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Publication numberUS4974464 A
Publication typeGrant
Application numberUS 07/378,453
Publication dateDec 4, 1990
Filing dateJul 11, 1989
Priority dateMar 17, 1988
Fee statusPaid
Publication number07378453, 378453, US 4974464 A, US 4974464A, US-A-4974464, US4974464 A, US4974464A
InventorsKenneth W. Erikson, Keith W. Erikson
Original AssigneeErikson Kenneth W, Erikson Keith W
Export CitationBiBTeX, EndNote, RefMan
External Links: USPTO, USPTO Assignment, Espacenet
Motorized anti-backlash linear actuator
US 4974464 A
A motorized anti-backlash actuator having an externally threaded rod (18) movable linearly while in rotational engagement with an inwardly threaded anti-backlash nut portion (10) and an armature (8) fixed to the nut and rotatable therewith. A field coil (4) (6) surrounds the armature (8) to excite it to impart anti-backlash linear motion to the rod.
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We claim:
1. Motorized anti-backlash linear actuator comprising, in combination:
a source of rotary motion comprising a motor;
a hollow armature in the motor mounted for rotation about a central axis;
the armature surrounding a hollow shaft and secured directly thereto to rotate the shaft about the axis;
the hollow shaft being one piece, inwardly threaded along its entire length and extending the entire length of the armature;
frame means mounting the motor for internal rotational movement only at a fixed location in space and preventing its movement lengthwise of the axis;
an externally threaded non-rotating rod extendable from and movable linearly along the axis relative to the fixed location of the motor;
a continuously operating, rotatable anti-backlash nut assembly to produce substantially backlash-free linear motion of the rod lengthwise of the axis, the nut assembly comprising the hollow shaft within the armature and a cooperating spring means outside the motor;
the threads of the hollow shaft and the rod being in direct physical contact;
a field coil surrounding the armature to impart rotary motion to the unit;
the anti-backlash nut assembly being secured to the hollow shaft such that the armature, the shaft and the anti-backlash nut assembly rotate as a unit at the fixed location in space while prevented by the frame from moving linearly;
thereby to impart to the rod non-rotating linear motion lengthwise of the axis relative to the fixed location in space and which motion is substantially backlash-free.
2. Mechanism according to claim 1, wherein at least a portion of the hollow shaft is outside the armature.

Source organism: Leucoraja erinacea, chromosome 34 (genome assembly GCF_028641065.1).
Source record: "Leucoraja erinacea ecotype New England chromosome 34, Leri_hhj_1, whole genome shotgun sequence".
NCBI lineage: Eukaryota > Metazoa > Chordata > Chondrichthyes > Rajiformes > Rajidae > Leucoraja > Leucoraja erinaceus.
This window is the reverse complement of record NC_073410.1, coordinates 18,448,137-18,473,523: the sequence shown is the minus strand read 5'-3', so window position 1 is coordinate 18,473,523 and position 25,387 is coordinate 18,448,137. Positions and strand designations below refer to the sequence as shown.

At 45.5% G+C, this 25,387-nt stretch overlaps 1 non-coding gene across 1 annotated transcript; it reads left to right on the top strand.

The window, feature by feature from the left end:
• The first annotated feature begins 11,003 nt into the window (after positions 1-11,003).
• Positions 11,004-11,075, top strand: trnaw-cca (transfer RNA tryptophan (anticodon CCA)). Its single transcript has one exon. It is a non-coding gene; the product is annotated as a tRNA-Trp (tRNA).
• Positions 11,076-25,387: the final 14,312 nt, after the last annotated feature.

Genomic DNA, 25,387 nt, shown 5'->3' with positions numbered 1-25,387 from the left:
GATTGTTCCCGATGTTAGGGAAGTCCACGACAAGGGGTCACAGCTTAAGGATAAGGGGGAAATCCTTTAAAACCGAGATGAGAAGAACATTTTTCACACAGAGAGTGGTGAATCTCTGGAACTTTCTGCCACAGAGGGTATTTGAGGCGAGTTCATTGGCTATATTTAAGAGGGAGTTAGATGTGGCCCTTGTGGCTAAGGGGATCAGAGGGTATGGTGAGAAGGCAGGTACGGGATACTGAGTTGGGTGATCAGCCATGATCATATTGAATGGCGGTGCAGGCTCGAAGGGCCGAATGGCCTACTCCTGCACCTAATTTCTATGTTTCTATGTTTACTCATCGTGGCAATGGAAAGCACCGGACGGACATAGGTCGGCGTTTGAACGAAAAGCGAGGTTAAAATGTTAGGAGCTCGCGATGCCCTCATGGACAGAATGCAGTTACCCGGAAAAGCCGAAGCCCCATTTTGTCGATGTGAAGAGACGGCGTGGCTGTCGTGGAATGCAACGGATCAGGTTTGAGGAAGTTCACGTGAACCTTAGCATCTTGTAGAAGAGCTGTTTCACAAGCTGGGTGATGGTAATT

3. Mechanism according to claim 1, including a motor housing in which the anti-backlash nut is journaled for rotation.
4. Mechanism according to claim 1, wherein rod is hollow thereby to permit the passage of a fluid therethrough.

This is a continuation of co-pending application Ser. No. 07/169,379 filed on Mar. 17, 1988.


This invention relates motorized anti-backlash linear actuators in general, and more particularly to anti-backlash mechanisms which are integral with motor drives for effecting anti-backlash linear actuation.


Anti-backlash nuts, per se, are commercially available today in many forms and sizes. One of their important uses is to drive an element of a machine in a linear path with accurate positional repeatability and constant drag torque control in both the forward and reverse directions. For example, data printers and XY tables, used as peripheral equipment in the computer industry, have such requirements. Generally speaking, the anti-backlash nut is a nonrotatable member physically attached to a machine element. It is driven linearly in both forward and reverse directions by the rotation of a lead screw to which it is threadably attached. Such anti-backlash mechanisms will be found in our earlier U.S. Pat. Nos. 4,131,031, 4,249,426 and RE 32,433. We have found that such mechanisms are ideal for the creation of anti-backlash linear motion, not of the nut, per se, but of the lead screw which heretofore drove the nut.

There are numerous requirements today for very accurate linear reciprocation, as for example, a piston of pumping mechanism for chemical or medical analysis apparatus. Accuracy is also required in raising and lowering of apparatus in a predictable and repeatable sequence in robotic applications.

It is an object of this invention to produce mechanisms for creating motorized anti-backlash linear motion having the highest degree of accuracy and simultaneously reducing the amount of supplemental mechanism heretofore found necessary in the prior art.